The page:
Mirrorless will really have to improve to appeal to action shooters too.  The AF is so erratic and slow it's just well, plain awful.  I think the concept has potential though for other things.  Just not for me.

Due to all of this, I will be watching the 7D's replacement very anxiously to see how it performs.  If it performs decently with a better AF system, I will buy one and use it outdoors, for sure.  I still don't think (my opinion) that it's going to match FF though.

On the other hand, I agree with the frustrations FF brings, meaning now you need longer lenses and a more expensive camera.  It can be quite cost prohibitive.

Lenses / Re: 70-200 f2.8ii or i
« on: June 27, 2014, 08:08:59 PM »
Regarding IQ, the 70-200 f/2.8L II IS is best, the 70-200 f/4L IS is 2nd best, and then the 70-200 f/2.8L I lens.  It is a very good lens.

And you are so knowledgeable because ......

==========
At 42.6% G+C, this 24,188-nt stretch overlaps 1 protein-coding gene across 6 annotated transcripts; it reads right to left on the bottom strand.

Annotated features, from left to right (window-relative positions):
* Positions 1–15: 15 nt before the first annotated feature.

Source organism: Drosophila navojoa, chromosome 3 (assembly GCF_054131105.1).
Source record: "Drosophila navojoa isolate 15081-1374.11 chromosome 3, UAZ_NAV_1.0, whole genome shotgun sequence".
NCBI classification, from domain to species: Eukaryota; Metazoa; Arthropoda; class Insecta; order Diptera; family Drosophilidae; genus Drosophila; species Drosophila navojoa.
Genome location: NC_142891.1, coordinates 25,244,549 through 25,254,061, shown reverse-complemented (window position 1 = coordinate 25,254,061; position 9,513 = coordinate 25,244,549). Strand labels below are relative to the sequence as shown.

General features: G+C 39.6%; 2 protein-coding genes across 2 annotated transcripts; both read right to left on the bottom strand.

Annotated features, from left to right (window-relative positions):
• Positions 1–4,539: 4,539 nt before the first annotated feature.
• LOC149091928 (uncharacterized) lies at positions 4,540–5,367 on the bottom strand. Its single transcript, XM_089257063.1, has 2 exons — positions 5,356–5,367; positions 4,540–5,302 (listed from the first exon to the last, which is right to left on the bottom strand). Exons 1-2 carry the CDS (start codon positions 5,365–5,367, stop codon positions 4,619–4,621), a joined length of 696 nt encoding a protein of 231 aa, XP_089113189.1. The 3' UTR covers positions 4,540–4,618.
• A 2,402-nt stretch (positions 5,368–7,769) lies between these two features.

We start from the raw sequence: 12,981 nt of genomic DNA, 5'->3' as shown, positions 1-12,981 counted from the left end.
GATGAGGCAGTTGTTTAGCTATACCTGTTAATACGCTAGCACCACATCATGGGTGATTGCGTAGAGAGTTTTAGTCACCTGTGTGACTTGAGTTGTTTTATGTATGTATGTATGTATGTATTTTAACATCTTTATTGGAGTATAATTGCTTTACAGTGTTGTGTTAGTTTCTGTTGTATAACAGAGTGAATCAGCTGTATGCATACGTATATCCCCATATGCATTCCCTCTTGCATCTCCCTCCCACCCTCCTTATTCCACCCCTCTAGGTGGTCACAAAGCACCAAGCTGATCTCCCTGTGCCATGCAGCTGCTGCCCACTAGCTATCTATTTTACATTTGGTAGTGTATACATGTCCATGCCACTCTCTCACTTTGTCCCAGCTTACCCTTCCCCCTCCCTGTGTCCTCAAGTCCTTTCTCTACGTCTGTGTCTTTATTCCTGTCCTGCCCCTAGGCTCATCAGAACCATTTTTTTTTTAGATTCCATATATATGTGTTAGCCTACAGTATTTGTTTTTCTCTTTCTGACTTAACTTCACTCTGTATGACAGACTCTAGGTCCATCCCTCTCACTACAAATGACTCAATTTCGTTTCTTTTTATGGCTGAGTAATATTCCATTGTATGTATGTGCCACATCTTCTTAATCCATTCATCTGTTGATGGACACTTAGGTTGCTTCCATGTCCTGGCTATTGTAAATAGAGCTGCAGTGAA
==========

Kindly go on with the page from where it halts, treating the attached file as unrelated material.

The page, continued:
APS-H is gone.  Not coming back. 

Canon General / New Term
« on: June 27, 2014, 02:35:34 PM »
We all know what gear heads are, or at least the typical definition of a "gear head" but I had another thought.  I've been dealing with a lot of people who are absolute in their views of "gear doesn't matter at all, in any situation" and people who feel as though they are better and had it rougher and tougher back in the film days and how all digital photographers are lazy.  I was thinking "Film Heads" but I'm still thinking.

Just a "light" humor thread for a Friday afternoon.

EOS Bodies / Re: 7D mark 2 crop vs full frame
« on: June 27, 2014, 09:46:36 AM »
I don't get why internet experts think that the 7D mk II needs to be FF. It is preposterous, as FF and crop are two totally different tools, and crop is a better tool for nearly everything.

The 7D mk II will be a APS-C camera, the FF 7D 2, if you will is called the 1DX.

I agree that any 7D Mark II will be APS-C but to say that crop is better for nearly everything is wrong.  It's not better for low-light and it's only good for reach and putting pixels on subject, when you are reach limited.